The U.S. Senate will begin debate on immigration reform after a strong majority from both parties voted to begin the discussion earlier Tuesday in a vote 82-15.
The bill will allow illegal immigrants to change their status and apply to become a Registered Provisional Immigrant.
They'll have to pay a penalty, pay any back taxes, learn English, and won't be eligible for any federal benefits.
It's a list of provisions that has some in the legal field worried.
"I think that it's going to create a second class of people, people who are here with possibly a work permit but without legal permanent residence....Which I think will be problematic in the future because those people may then have to file suit against the government because they're not going to be treated the same as everyone else," said immigration lawyer Anthony Maturano.
So where does the U.S. stand when it comes to immigration and similar policies?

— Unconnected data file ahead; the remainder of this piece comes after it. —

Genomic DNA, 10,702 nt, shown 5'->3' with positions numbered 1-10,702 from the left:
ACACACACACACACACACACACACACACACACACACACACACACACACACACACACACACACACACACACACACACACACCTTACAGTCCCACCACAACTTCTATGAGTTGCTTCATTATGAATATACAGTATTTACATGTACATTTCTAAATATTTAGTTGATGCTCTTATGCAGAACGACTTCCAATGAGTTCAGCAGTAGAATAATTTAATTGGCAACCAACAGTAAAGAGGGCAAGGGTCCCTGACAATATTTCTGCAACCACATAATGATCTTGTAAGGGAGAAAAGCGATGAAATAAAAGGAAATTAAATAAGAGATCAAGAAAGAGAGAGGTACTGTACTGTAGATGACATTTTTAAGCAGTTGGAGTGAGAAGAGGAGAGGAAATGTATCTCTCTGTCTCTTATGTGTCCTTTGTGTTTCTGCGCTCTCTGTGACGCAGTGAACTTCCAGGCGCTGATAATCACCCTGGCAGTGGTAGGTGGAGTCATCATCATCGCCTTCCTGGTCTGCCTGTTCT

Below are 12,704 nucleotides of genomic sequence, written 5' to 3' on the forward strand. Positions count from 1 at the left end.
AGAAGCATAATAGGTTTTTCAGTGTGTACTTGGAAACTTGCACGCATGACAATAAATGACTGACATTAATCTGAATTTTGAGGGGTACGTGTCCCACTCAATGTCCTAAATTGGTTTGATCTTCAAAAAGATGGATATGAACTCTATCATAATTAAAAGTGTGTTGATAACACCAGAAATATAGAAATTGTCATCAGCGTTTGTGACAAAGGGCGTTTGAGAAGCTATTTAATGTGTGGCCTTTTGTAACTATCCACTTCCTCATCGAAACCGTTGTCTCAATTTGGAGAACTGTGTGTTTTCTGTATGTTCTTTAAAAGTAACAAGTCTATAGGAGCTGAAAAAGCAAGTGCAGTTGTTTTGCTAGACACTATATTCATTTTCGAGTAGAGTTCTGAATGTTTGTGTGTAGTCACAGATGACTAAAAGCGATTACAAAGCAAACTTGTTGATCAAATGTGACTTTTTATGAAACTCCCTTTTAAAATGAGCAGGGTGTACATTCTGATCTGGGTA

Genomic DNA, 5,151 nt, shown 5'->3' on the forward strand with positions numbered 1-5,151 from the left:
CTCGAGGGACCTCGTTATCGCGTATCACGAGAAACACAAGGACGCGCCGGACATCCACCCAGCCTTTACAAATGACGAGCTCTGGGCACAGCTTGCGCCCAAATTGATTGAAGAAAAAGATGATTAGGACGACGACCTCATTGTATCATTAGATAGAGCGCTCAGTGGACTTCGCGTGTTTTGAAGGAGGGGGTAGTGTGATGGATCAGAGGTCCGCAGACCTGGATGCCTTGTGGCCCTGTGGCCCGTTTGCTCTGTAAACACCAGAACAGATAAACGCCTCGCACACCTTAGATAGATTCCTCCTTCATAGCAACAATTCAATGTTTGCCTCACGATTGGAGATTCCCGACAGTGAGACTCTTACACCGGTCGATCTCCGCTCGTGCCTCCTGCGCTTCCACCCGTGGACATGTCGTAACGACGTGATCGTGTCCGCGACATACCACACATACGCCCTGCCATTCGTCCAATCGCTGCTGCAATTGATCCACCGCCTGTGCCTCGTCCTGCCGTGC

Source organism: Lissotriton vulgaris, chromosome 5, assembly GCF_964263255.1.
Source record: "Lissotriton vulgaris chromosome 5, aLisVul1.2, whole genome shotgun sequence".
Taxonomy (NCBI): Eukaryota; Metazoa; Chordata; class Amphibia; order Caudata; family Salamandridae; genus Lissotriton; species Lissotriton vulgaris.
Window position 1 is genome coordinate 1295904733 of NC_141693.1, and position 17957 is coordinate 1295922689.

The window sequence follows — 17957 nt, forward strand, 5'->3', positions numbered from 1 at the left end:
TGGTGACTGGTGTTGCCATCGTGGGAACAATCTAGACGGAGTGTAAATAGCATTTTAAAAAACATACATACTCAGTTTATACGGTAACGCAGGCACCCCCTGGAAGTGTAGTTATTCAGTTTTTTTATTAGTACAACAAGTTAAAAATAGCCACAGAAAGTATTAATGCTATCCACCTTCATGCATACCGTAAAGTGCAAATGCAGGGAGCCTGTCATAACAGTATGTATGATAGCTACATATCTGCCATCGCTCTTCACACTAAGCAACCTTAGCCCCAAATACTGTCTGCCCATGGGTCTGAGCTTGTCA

"In Switzerland, parents have to be born in Switzerland to give citizenship to their child and here you don't have to do that, if you were born in the United State's you're automatically a U.S. Citizen," said Maturano.
Great Britain has recently proposed to force private landlords to check the immigration status of their tenants as well as deport any foreigners who've committed serious crimes.
On the other side of the spectrum there are countries like Sweden whose open door policy on immigration has been blamed on a number of recent riots throughout the country.
"I don't think it's perfect anywhere, I think that we could make this work but when you have a number of visas for family members and it takes 20 years to bring your child over, there's something wrong with that," said Maturano.
Lawmakers hope to have a Senate vote on immigration reform by the end of June.
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